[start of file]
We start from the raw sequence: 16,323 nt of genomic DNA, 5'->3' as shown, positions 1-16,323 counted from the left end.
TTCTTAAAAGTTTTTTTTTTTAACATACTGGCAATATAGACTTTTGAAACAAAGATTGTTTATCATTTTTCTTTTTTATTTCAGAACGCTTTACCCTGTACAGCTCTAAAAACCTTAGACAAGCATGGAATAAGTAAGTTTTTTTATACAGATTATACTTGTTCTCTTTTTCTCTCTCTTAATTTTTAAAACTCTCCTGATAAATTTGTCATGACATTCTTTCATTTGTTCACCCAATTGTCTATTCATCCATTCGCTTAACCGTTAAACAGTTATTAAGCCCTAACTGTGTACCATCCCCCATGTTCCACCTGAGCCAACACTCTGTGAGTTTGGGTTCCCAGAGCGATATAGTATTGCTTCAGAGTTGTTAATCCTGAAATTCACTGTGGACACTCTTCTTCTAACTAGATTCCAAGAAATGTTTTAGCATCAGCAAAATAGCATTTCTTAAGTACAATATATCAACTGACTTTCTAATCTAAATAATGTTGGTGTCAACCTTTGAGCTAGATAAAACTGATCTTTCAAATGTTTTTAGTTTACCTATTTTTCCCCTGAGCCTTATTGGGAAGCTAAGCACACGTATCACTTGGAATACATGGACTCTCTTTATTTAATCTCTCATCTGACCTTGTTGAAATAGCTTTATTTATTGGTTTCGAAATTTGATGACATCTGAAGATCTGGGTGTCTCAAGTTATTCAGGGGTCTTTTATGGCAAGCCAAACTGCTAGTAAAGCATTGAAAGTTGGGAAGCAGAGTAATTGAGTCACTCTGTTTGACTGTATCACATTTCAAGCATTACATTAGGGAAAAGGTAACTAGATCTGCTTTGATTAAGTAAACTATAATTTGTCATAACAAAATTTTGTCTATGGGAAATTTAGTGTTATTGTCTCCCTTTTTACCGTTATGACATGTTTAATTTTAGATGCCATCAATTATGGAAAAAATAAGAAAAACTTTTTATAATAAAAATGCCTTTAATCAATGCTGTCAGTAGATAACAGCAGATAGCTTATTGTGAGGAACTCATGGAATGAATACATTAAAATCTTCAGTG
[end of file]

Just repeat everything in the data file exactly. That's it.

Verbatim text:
We start from the raw sequence: 16,323 nt of genomic DNA, 5'->3' as shown, positions 1-16,323 counted from the left end.
TTCTTAAAAGTTTTTTTTTTTAACATACTGGCAATATAGACTTTTGAAACAAAGATTGTTTATCATTTTTCTTTTTTATTTCAGAACGCTTTACCCTGTACAGCTCTAAAAACCTTAGACAAGCATGGAATAAGTAAGTTTTTTTATACAGATTATACTTGTTCTCTTTTTCTCTCTCTTAATTTTTAAAACTCTCCTGATAAATTTGTCATGACATTCTTTCATTTGTTCACCCAATTGTCTATTCATCCATTCGCTTAACCGTTAAACAGTTATTAAGCCCTAACTGTGTACCATCCCCCATGTTCCACCTGAGCCAACACTCTGTGAGTTTGGGTTCCCAGAGCGATATAGTATTGCTTCAGAGTTGTTAATCCTGAAATTCACTGTGGACACTCTTCTTCTAACTAGATTCCAAGAAATGTTTTAGCATCAGCAAAATAGCATTTCTTAAGTACAATATATCAACTGACTTTCTAATCTAAATAATGTTGGTGTCAACCTTTGAGCTAGATAAAACTGATCTTTCAAATGTTTTTAGTTTACCTATTTTTCCCCTGAGCCTTATTGGGAAGCTAAGCACACGTATCACTTGGAATACATGGACTCTCTTTATTTAATCTCTCATCTGACCTTGTTGAAATAGCTTTATTTATTGGTTTCGAAATTTGATGACATCTGAAGATCTGGGTGTCTCAAGTTATTCAGGGGTCTTTTATGGCAAGCCAAACTGCTAGTAAAGCATTGAAAGTTGGGAAGCAGAGTAATTGAGTCACTCTGTTTGACTGTATCACATTTCAAGCATTACATTAGGGAAAAGGTAACTAGATCTGCTTTGATTAAGTAAACTATAATTTGTCATAACAAAATTTTGTCTATGGGAAATTTAGTGTTATTGTCTCCCTTTTTACCGTTATGACATGTTTAATTTTAGATGCCATCAATTATGGAAAAAATAAGAAAAACTTTTTATAATAAAAATGCCTTTAATCAATGCTGTCAGTAGATAACAGCAGATAGCTTATTGTGAGGAACTCATGGAATGAATACATTAAAATCTTCAGTG